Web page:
MORTAR PLATOON STANDING OPERATING
T he unit SOP is a set of instructions having the force of orders. It contains areas
that lend themselves to standardization with no loss of effectiveness.
SOPs facilitate and expedite operations by—
• Reducing the number, length, and frequency of combat orders.
• Simplifying the preparation and transmission of combat orders.
• Establishing priorities in the absence of specific instructions.
• Simplifying training.
• Promoting teamwork and understanding between the leaders and
• Advising new arrivals or newly attached units of procedures
followed in the organization.
• Reducing confusion and errors.
Higher unit SOPs need not be restated in platoon and squad SOPs unless
more detail is needed for actions to be accomplished at those levels. The
mortar platoon SOP must comply with all parts of the company and
battalion SOP. Virtually any item relating to the platoon can become a
matter for the unit SOP. Many SOP items are derived from the personnel
and equipment available to the organization. Other SOP items are a
function of good tactics and techniques. Leaders can establish SOP items
based on how they can operate most efficiently and best prepare their unit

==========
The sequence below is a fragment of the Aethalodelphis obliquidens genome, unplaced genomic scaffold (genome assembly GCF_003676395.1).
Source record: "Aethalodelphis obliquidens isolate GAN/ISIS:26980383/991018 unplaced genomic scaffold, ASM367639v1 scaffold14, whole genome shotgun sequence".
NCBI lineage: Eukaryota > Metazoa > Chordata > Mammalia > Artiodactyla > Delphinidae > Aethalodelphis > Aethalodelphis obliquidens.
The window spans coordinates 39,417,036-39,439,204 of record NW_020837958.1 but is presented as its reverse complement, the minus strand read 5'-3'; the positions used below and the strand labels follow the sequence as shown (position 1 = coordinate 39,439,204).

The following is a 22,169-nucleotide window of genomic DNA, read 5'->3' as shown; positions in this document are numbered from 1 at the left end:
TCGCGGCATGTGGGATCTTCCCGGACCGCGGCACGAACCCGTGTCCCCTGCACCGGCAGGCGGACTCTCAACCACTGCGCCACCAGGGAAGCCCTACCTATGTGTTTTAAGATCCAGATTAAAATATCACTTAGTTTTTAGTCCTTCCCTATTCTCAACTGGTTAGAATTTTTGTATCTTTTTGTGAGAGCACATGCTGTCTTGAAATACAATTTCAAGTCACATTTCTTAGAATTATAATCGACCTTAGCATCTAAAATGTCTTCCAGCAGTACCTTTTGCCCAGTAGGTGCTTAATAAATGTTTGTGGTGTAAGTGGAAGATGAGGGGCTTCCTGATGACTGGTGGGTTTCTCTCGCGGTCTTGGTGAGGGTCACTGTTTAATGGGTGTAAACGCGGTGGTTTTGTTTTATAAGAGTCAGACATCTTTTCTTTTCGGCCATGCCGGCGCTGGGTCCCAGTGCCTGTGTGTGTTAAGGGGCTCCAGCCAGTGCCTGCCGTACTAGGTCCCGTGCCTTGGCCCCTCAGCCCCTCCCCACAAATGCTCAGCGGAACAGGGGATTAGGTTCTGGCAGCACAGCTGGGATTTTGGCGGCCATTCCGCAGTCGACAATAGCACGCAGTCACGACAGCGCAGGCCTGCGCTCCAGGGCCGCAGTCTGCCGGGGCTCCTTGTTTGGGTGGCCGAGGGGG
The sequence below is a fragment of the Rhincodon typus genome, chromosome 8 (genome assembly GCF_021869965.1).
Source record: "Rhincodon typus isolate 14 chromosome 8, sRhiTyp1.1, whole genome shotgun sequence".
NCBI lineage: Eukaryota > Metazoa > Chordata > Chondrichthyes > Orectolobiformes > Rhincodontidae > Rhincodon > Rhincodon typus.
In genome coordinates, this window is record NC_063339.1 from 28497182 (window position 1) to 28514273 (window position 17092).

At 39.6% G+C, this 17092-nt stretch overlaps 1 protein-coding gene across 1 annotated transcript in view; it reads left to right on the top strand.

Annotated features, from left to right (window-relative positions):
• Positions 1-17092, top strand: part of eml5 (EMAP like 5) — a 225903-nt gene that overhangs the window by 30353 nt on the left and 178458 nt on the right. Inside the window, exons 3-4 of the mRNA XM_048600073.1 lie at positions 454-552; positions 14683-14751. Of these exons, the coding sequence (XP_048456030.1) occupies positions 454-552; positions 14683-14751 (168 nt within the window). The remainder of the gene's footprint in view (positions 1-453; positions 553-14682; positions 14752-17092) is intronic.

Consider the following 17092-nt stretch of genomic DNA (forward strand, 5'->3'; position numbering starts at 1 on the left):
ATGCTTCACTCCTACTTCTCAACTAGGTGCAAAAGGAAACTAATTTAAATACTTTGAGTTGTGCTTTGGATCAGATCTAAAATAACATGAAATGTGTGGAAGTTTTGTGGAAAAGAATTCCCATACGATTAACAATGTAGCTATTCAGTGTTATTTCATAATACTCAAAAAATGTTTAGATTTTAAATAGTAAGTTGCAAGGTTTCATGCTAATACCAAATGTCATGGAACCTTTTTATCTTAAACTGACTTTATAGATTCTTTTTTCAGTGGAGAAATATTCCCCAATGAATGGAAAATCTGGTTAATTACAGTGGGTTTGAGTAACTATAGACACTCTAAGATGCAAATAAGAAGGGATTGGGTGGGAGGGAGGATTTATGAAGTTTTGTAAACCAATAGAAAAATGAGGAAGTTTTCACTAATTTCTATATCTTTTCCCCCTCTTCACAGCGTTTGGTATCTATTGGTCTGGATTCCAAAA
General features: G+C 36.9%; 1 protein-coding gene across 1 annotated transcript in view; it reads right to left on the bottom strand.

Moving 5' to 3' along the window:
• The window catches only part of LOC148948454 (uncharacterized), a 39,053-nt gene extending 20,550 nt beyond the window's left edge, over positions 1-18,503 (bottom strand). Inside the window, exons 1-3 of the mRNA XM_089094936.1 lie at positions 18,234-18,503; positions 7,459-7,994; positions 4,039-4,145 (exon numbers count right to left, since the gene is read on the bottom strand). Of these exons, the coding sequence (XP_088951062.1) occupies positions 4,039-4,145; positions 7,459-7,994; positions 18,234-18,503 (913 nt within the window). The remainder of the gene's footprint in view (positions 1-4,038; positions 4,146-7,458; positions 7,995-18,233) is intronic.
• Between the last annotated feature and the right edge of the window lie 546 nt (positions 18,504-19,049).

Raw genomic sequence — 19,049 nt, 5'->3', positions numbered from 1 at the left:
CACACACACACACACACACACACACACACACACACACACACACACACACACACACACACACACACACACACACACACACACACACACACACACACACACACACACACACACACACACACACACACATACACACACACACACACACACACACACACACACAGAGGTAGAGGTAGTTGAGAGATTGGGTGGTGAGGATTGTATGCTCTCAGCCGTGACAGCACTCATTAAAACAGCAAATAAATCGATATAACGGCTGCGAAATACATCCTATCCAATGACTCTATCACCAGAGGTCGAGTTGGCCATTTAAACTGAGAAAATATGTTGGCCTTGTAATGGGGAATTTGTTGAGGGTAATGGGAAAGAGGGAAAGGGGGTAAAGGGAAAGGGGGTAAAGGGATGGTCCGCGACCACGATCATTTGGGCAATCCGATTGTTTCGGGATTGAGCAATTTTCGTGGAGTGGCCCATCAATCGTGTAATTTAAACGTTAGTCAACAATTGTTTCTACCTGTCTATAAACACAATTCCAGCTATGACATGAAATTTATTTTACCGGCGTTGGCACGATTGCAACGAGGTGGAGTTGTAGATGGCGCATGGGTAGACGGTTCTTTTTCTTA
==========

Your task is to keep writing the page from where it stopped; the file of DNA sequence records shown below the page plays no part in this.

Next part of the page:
for combat. SOPs remain in effect unless modified by an order. If certain
items continually need modification, they should not be a part of the SOP.
Some examples of items to be discussed in the platoon SOP are:
• Higher unit SOPs.
• Uniform and protective equipment.
• Scheduled and unscheduled reports.
• Command and control.
Procedures for organizing for combat. Chain of command.
Responsibilities of the duty mortar crew.
Emergency occupation. (See Appendix F.)
Air defense and air guards.
Combat service support, fueling, and feeding.
Ammunition resupply, storage, and handling.
Responsibilities of key personnel.
Nuclear, biological, chemical protective operations.
Advance party composition and duties.
Handling of enemy prisoners of war.
Road marches and convoy operations.
Assembly area procedures.
Limited visibility operations.
Priority of work.
Operation, warning, and fragmentary order formats.
Occupation of firing positions.
Stand-to alert procedures.
Response to countermortar fires.
Route and contaminated area marking.
Safety precautions and hazard reporting.
First aid and field sanitation.
M-3. FIRE DIRECTION CENTER
A special area of standardization by SOP is in FDC operations and fire
commands. The mortar platoon leader and FDC chief must establish a clear
and detailed SOP for operations within the FDC and for fire commands.
The FDC requires technical proficiency and highly disciplined procedures
that emphasize both time and motion efficiency. Wasted motion,
unnecessary talking, clutter, and duplication of effort all result in lost time
and errors during fire missions. The specific terminology for FDC orders
and fire commands found in FM 23-91 must be taught and used during every
fire mission. Cross-talk and the free flow of information must be encouraged
in the FDC, but ambiguous talk and nonstandard terms detract from combat
efficiency. Communications between the FDC and the gun squads, and
within the gun squads, must be standardized. This saves time, prevents
misunderstanding, and permits efficient personnel cross-leveling within the